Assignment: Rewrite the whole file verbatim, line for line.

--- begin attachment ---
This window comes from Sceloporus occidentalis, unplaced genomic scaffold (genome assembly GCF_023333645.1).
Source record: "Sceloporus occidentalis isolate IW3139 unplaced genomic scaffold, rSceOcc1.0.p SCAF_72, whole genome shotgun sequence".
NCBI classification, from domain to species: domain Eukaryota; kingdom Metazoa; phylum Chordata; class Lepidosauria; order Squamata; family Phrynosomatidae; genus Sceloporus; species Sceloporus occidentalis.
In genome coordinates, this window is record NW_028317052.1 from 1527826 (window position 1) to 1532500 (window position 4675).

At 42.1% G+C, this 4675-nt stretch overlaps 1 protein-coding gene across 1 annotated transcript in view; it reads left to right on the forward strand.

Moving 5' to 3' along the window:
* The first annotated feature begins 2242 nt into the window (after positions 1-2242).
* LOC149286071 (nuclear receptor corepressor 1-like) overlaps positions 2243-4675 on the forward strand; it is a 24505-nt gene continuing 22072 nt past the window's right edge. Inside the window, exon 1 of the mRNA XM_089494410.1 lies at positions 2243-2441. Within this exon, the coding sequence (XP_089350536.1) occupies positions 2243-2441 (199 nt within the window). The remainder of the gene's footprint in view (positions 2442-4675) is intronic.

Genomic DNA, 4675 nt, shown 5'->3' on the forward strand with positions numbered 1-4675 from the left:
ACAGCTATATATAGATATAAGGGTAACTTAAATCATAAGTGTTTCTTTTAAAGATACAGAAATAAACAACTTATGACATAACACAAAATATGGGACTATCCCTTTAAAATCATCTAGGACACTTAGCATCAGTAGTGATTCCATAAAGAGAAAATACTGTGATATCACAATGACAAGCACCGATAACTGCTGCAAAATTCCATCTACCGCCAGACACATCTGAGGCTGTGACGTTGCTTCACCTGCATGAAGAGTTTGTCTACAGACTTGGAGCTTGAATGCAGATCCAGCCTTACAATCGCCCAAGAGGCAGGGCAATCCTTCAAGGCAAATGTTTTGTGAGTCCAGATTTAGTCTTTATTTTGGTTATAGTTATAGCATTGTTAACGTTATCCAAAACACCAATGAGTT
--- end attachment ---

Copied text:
This window comes from Sceloporus occidentalis, unplaced genomic scaffold (genome assembly GCF_023333645.1).
Source record: "Sceloporus occidentalis isolate IW3139 unplaced genomic scaffold, rSceOcc1.0.p SCAF_72, whole genome shotgun sequence".
NCBI classification, from domain to species: domain Eukaryota; kingdom Metazoa; phylum Chordata; class Lepidosauria; order Squamata; family Phrynosomatidae; genus Sceloporus; species Sceloporus occidentalis.
In genome coordinates, this window is record NW_028317052.1 from 1527826 (window position 1) to 1532500 (window position 4675).

At 42.1% G+C, this 4675-nt stretch overlaps 1 protein-coding gene across 1 annotated transcript in view; it reads left to right on the forward strand.

Moving 5' to 3' along the window:
* The first annotated feature begins 2242 nt into the window (after positions 1-2242).
* LOC149286071 (nuclear receptor corepressor 1-like) overlaps positions 2243-4675 on the forward strand; it is a 24505-nt gene continuing 22072 nt past the window's right edge. Inside the window, exon 1 of the mRNA XM_089494410.1 lies at positions 2243-2441. Within this exon, the coding sequence (XP_089350536.1) occupies positions 2243-2441 (199 nt within the window). The remainder of the gene's footprint in view (positions 2442-4675) is intronic.

Genomic DNA, 4675 nt, shown 5'->3' on the forward strand with positions numbered 1-4675 from the left:
ACAGCTATATATAGATATAAGGGTAACTTAAATCATAAGTGTTTCTTTTAAAGATACAGAAATAAACAACTTATGACATAACACAAAATATGGGACTATCCCTTTAAAATCATCTAGGACACTTAGCATCAGTAGTGATTCCATAAAGAGAAAATACTGTGATATCACAATGACAAGCACCGATAACTGCTGCAAAATTCCATCTACCGCCAGACACATCTGAGGCTGTGACGTTGCTTCACCTGCATGAAGAGTTTGTCTACAGACTTGGAGCTTGAATGCAGATCCAGCCTTACAATCGCCCAAGAGGCAGGGCAATCCTTCAAGGCAAATGTTTTGTGAGTCCAGATTTAGTCTTTATTTTGGTTATAGTTATAGCATTGTTAACGTTATCCAAAACACCAATGAGTT